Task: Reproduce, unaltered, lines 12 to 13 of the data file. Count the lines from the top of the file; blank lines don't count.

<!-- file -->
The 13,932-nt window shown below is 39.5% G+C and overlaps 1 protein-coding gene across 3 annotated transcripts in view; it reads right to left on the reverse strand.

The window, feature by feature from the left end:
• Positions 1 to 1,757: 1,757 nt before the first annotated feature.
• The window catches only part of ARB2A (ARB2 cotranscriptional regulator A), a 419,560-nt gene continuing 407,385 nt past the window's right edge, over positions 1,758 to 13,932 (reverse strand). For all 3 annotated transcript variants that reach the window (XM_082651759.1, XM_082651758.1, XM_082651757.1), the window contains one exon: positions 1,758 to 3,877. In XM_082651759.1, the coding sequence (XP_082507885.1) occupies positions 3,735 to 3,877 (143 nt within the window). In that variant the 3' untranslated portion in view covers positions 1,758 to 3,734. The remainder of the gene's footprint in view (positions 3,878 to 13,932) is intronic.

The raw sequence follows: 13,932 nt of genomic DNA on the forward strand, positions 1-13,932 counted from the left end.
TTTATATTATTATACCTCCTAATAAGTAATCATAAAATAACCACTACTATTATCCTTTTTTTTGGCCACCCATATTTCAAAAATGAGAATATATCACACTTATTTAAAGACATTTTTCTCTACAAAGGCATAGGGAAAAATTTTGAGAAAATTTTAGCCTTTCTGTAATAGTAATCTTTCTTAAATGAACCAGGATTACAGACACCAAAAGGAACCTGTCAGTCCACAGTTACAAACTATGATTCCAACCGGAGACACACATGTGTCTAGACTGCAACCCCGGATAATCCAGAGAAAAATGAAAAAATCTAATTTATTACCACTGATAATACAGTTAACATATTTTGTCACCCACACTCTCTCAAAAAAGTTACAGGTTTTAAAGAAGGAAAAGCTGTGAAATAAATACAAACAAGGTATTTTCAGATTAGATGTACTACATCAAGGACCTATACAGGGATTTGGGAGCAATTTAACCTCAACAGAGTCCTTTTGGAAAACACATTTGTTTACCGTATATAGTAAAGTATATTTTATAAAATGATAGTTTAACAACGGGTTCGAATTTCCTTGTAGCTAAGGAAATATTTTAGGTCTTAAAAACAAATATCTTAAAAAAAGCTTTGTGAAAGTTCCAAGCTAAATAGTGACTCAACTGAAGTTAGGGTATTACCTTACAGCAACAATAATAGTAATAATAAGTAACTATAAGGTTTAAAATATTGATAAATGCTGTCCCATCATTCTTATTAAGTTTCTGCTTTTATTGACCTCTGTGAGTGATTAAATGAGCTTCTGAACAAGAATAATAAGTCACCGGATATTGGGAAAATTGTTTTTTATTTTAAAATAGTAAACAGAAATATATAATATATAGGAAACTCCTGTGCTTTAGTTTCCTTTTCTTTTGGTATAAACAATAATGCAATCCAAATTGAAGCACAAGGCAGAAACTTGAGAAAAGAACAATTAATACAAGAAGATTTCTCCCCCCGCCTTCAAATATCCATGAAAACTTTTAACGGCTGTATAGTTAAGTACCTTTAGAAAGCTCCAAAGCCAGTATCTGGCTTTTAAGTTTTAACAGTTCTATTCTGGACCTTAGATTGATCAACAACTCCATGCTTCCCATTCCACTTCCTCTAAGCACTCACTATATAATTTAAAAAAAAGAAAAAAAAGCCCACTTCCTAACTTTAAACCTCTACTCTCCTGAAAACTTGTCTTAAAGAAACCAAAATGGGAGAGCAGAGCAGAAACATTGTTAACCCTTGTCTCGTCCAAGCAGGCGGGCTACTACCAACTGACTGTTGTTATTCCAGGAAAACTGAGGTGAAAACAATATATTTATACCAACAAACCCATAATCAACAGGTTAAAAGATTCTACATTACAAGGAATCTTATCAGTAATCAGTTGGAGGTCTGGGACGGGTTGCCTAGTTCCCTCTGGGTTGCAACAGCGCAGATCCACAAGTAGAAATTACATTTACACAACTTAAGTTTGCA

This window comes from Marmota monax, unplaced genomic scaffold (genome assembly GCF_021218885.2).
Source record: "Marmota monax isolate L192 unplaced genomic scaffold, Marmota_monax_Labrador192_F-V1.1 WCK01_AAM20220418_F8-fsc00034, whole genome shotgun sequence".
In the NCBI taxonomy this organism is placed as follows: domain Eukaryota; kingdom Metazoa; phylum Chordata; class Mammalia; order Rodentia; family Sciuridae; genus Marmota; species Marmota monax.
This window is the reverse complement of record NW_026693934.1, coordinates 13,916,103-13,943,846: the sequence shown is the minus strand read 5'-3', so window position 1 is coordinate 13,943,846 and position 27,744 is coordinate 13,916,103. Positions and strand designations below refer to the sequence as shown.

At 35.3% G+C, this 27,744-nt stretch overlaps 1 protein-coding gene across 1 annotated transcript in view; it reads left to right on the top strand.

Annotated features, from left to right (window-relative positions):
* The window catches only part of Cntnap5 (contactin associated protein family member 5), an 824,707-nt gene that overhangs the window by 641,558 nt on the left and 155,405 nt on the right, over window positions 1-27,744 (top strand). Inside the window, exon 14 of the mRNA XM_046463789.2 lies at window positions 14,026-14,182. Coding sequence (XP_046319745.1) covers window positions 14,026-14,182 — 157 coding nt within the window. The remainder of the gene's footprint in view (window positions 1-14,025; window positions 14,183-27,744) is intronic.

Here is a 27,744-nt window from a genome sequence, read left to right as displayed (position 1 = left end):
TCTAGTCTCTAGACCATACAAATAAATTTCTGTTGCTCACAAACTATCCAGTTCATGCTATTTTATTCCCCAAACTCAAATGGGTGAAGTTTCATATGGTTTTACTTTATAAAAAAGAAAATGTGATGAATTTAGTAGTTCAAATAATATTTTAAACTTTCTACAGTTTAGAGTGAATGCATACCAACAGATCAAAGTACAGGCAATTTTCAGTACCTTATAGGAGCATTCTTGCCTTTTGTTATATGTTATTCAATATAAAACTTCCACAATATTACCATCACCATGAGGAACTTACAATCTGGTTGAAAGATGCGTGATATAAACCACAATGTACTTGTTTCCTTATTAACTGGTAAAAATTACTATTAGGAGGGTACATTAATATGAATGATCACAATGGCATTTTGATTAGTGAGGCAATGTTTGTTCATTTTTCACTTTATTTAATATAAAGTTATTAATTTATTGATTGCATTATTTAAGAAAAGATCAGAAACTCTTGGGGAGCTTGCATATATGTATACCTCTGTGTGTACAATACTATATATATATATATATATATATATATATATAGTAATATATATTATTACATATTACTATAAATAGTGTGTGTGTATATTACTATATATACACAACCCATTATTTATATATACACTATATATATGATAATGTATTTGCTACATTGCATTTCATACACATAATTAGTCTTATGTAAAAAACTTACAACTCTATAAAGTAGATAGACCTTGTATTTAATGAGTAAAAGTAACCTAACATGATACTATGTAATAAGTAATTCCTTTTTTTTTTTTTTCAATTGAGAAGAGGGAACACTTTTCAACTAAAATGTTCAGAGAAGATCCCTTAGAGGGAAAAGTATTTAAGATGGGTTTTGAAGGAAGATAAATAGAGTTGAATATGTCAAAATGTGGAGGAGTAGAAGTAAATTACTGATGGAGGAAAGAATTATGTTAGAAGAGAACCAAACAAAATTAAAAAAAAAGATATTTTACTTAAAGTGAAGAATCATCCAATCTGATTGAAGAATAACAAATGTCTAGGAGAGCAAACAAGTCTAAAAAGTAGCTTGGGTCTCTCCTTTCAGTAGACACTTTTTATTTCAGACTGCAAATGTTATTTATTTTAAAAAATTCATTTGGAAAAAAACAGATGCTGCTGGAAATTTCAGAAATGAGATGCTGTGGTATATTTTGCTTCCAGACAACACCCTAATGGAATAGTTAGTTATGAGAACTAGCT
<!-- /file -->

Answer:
Annotated features, from left to right (window-relative positions):
* The window catches only part of Cntnap5 (contactin associated protein family member 5), an 824,707-nt gene that overhangs the window by 641,558 nt on the left and 155,405 nt on the right, over window positions 1-27,744 (top strand). Inside the window, exon 14 of the mRNA XM_046463789.2 lies at window positions 14,026-14,182. Coding sequence (XP_046319745.1) covers window positions 14,026-14,182 — 157 coding nt within the window. The remainder of the gene's footprint in view (window positions 1-14,025; window positions 14,183-27,744) is intronic.